Text by Sarah Mangum and Jane McMurrey
Photos by Callie Clemons
The idea: Take one curly girl and one straight-haired girl, and switch their hair types for the day.
The goal: To gain some insight into what it’s like to live with another hair type, and maybe to develop a greater appreciation for their own natural hair type.
The girls: Teenagers Jane and Sarah, friends since first grade, who have always envied each other’s hair.
Where: Ann Kelso Salon + CitySpa, and all around Austin.
I have gone through most of my life with very fickle hair – hair that decides for itself daily how exactly it wants to curl and frizz. In middle school, during puberty, my wavy hair turned into a frizzy mess. I tried to use a straightening iron, to no avail. I brushed it, which only made it frizzier. I tried a million different things and nothing worked. I was jealous of my friends with sleek, straight hair that looked good all the time – even after taking a dip in the pool.
When I was younger, I had no idea what products to use on my hair, and my bathroom was stocked full of half-open, unused serums, balms, and mousses. By the time I reached my last two years of high school, I decided to stop fighting my hair and began to appreciate how it was a big part of what makes me who I am. I noticed that I got more compliments on my hair when it was curly, and even long-time friends exclaimed how much they loved to see my hair in its natural state.
Although I do straighten my hair sometimes, wearing it naturally gives me a sense of liberation.
I couldn’t imagine what it would be like for a person who grew up with straight hair to be plummeted into the world of crazy curls for a day.
The process was fairly simply. At Ann Kelso Salon + CitySpa, stylist extraordinaire Brooke Michie took my semi-wet 3A curls and brushed them out completely. Then she sectioned my hair and sprayed Aquage’s Beyond Shine spray on it before combing it and running a Chi Straightening iron slowly through small sections. She finished up with a little hairspray to lock the style in place for the day and keep the humidity out.
As I left the chair, my head weighed less. My hair was sleek and shiny. I loved to swish my head back and forth. It stayed in place so well.
I went around the corner to see Jane, her curly locks fastened in bobby pins to add more volume and lift.
We spent the day walking around Austin, drinking coffee at Jo’s on South Congress, browsing in the boutiques on North Lamar and grabbing a bite at Whole Foods. I kept looking at myself in the rearview mirror and the reflection of windows.
Throughout the day, Jane and I kept looking at each other and laughing. It was hard to get used to our new looks.
As I ran my fingers through my hair – something that’s difficult with my hair curly – I wondered what it would be like to wake up every morning with hair like this. It felt so sleek and smooth. And it would be so predictable, without the unexpected frizz and out-of-control curls that are a routine part of being curly. It seemed like life would be a lot easier.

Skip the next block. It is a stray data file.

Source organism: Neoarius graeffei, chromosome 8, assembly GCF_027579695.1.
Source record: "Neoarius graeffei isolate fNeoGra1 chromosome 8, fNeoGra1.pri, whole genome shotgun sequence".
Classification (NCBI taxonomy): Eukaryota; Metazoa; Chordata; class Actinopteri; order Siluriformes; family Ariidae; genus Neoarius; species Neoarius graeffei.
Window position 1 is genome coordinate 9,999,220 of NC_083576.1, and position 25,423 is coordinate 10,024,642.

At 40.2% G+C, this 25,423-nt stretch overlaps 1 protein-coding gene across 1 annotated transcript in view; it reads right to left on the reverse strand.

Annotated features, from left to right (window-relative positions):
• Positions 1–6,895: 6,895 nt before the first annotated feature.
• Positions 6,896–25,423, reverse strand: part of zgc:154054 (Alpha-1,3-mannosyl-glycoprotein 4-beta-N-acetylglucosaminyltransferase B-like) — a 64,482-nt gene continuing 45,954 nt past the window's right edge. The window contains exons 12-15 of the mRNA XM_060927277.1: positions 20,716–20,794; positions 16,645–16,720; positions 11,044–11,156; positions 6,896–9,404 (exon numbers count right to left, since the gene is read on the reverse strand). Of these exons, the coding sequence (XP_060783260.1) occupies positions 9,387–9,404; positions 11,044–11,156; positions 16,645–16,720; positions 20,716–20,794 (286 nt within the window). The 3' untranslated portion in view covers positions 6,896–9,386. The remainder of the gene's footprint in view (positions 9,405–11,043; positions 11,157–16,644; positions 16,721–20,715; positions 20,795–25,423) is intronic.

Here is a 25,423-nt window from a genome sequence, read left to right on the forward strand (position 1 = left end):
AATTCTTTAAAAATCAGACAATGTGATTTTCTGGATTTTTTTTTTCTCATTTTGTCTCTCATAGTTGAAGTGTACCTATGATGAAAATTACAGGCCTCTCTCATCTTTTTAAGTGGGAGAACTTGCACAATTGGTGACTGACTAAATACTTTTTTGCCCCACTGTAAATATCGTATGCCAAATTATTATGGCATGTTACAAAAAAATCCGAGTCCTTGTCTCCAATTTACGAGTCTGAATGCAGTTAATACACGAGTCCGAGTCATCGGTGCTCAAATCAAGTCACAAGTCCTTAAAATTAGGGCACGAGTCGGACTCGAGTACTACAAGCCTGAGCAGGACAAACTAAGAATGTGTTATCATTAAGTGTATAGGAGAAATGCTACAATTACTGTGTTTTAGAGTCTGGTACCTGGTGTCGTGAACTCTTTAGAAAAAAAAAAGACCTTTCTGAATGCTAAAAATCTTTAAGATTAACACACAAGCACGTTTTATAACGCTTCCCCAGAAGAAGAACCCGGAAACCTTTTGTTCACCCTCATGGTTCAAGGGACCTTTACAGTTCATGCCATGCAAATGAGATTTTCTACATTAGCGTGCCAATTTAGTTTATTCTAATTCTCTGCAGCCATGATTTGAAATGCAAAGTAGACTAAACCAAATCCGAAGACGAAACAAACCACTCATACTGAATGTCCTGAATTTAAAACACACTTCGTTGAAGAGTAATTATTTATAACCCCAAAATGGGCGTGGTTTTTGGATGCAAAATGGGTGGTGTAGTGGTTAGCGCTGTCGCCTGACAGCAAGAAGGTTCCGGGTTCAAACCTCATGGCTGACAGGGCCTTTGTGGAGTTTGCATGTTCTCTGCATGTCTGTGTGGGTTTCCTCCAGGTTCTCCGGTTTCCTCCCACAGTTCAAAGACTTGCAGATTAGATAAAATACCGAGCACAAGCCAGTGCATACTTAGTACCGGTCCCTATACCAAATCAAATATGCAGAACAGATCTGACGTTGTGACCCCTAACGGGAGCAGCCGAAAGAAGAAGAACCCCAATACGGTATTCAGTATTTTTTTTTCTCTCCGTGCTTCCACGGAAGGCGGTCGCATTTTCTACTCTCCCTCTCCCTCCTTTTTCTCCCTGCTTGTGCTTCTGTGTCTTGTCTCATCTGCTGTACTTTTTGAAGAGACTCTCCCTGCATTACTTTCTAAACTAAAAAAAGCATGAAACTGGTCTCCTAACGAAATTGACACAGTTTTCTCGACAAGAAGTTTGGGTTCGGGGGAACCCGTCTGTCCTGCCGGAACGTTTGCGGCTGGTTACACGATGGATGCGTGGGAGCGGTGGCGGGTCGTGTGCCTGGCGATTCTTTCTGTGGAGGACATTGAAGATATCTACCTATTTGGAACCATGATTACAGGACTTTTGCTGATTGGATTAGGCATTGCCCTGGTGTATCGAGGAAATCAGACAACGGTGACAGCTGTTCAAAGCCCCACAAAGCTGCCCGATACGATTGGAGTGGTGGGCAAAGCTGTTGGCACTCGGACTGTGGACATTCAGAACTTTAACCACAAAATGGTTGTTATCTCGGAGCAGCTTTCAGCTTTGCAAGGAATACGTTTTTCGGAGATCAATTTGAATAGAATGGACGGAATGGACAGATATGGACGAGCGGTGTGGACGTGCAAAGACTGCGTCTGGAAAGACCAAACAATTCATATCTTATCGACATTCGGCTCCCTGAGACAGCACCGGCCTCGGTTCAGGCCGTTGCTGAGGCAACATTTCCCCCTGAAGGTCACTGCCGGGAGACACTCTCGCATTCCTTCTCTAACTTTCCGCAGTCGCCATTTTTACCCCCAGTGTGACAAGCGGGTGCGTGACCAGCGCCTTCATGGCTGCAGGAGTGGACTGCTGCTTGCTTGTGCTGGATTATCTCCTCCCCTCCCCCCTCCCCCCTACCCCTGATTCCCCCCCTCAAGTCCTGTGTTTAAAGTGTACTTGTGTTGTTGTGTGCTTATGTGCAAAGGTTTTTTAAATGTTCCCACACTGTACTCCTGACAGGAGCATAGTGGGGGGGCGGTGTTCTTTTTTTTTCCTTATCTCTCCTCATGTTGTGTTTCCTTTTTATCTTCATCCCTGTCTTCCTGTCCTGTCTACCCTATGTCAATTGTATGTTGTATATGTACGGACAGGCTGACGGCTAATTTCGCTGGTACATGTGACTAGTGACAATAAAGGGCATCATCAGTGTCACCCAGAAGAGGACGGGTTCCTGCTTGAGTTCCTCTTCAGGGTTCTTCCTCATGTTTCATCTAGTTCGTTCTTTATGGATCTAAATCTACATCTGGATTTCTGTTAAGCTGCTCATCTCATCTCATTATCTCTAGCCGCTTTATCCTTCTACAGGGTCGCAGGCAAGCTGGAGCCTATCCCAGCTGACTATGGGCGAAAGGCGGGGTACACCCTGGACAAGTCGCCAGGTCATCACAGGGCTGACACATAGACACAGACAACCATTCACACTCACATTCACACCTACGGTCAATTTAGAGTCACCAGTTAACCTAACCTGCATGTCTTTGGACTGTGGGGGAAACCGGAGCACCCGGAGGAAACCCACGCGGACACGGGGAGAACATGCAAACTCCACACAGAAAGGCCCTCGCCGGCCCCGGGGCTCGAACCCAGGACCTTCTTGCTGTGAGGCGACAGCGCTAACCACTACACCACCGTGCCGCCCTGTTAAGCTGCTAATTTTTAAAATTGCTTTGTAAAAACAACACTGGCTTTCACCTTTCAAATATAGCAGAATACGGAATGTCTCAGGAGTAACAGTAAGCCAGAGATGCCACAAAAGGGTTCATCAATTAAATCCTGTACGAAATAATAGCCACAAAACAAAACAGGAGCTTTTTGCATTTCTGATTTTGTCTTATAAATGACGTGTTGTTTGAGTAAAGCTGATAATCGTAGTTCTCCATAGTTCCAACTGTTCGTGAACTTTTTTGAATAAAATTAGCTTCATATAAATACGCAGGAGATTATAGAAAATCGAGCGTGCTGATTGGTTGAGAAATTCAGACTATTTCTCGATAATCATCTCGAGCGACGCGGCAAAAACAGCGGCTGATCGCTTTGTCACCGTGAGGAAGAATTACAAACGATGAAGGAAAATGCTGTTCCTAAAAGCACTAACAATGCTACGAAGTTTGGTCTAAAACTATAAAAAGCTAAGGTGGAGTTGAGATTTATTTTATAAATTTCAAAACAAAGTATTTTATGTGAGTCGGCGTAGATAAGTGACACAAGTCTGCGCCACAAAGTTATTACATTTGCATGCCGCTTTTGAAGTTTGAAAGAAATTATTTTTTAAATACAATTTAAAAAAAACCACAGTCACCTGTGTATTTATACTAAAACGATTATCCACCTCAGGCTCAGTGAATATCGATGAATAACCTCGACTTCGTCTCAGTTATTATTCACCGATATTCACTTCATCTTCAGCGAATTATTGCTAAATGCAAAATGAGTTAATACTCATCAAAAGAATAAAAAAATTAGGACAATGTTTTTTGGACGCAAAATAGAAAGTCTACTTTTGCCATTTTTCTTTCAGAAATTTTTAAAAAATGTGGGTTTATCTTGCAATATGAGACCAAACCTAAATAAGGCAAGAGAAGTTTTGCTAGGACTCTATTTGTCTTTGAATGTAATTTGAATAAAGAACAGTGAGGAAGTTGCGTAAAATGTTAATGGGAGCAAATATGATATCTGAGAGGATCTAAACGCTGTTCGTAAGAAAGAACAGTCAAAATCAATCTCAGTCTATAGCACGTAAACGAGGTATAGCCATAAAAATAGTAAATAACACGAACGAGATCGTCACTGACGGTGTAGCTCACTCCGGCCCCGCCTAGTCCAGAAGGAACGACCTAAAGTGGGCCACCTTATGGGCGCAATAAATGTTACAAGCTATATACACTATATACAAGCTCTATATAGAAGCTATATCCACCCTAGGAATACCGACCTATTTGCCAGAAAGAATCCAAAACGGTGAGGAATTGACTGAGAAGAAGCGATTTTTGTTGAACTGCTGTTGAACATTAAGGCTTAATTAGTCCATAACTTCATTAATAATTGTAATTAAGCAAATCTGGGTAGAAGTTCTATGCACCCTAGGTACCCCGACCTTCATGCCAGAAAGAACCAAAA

But I also realized how much my curls shape my personality. They make me feel more creative, outgoing and adventurous.
Has there ever been a girl with straighter, blonder hair? I doubt it.
I never really thought twice about my hair growing up. It was always pretty easy. And I always got a lot of compliments about it. But I never really thought about my hair. I’ve never really cared about what hair products I use. I don’t use conditioner. I just wake up and go.
I remember being 7 years old and sleeping in curlers only to wake up with my flat, straight hair.
When I arrived at Ann Kelso and sat in the chair, a flock of stylists swarmed around my hair in disbelief. They could not believe my hair could be this straight and this blonde. The immediate concern became whether my hair even hold a curl. Brooke first washed and conditioned my hair with DevaCurl Low-Poo Shampoo and One Condition. She sprayed what felt like gallons of mousse all over it and massaged it into my hair. Then she used small rollers to roll 3-inch sections of my hair -- about 40 rollers altogether.
I then endured a very interesting night of sleep on a throbbing head. I was back at the salon the next morning at 10 a.m. to take the curlers out. And I looked like a poodle! She positioned my curls in different bobby pins and sprayed it lightly with light-hold hair spray. I could not stop looking at myself in the mirror. I felt like I was going to the prom or something. I was very unsure of how Sarah, and the rest of the world, would react to my new ‘do.
Before I spent a day with curly hair, I -- like a lot of people with straight hair -- kind of assumed it would be the typical “grass is greener” scenario. I have always longed for curly hair.
But I was freaking out when they took my hair down from rollers. It was very strange and surreal. I was surprised at how changing my hair texture made me look like a completely different person. I loved the body that my new hair had, but I was surprised that having curly hair did require a lot more maintenance.
While walking around town, I kind of expected people to look at me funny and somehow know that this wasn't my normal look. But they didn't; they just accepted me as I wa. Looking back on the experience, I felt like a completely different person with curly hair. It was fun for a day, but I'm glad to be me!
Special Thanks to: Brooke Michie and Tamra McCarley, Ann Kelso Salon + CitySpa
Jane and Sarah sport their new dos while shopping.